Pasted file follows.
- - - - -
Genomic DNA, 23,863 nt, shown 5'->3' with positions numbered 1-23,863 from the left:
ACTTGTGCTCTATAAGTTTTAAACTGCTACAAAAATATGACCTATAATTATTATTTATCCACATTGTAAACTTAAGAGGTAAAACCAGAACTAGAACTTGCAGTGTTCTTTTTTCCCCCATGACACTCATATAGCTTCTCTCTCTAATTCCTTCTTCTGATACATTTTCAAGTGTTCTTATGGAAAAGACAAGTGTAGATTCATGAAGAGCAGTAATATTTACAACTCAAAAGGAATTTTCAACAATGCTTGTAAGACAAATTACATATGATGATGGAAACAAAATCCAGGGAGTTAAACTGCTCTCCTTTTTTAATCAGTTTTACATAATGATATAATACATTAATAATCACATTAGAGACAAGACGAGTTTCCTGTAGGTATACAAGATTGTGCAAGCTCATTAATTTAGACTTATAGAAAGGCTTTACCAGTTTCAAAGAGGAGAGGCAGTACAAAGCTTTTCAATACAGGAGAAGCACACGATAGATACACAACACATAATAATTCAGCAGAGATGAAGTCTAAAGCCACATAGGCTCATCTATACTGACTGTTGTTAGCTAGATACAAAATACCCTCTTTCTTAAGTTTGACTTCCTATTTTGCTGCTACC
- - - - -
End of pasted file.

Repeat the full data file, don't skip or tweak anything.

Genomic DNA, 23,863 nt, shown 5'->3' with positions numbered 1-23,863 from the left:
ACTTGTGCTCTATAAGTTTTAAACTGCTACAAAAATATGACCTATAATTATTATTTATCCACATTGTAAACTTAAGAGGTAAAACCAGAACTAGAACTTGCAGTGTTCTTTTTTCCCCCATGACACTCATATAGCTTCTCTCTCTAATTCCTTCTTCTGATACATTTTCAAGTGTTCTTATGGAAAAGACAAGTGTAGATTCATGAAGAGCAGTAATATTTACAACTCAAAAGGAATTTTCAACAATGCTTGTAAGACAAATTACATATGATGATGGAAACAAAATCCAGGGAGTTAAACTGCTCTCCTTTTTTAATCAGTTTTACATAATGATATAATACATTAATAATCACATTAGAGACAAGACGAGTTTCCTGTAGGTATACAAGATTGTGCAAGCTCATTAATTTAGACTTATAGAAAGGCTTTACCAGTTTCAAAGAGGAGAGGCAGTACAAAGCTTTTCAATACAGGAGAAGCACACGATAGATACACAACACATAATAATTCAGCAGAGATGAAGTCTAAAGCCACATAGGCTCATCTATACTGACTGTTGTTAGCTAGATACAAAATACCCTCTTTCTTAAGTTTGACTTCCTATTTTGCTGCTACC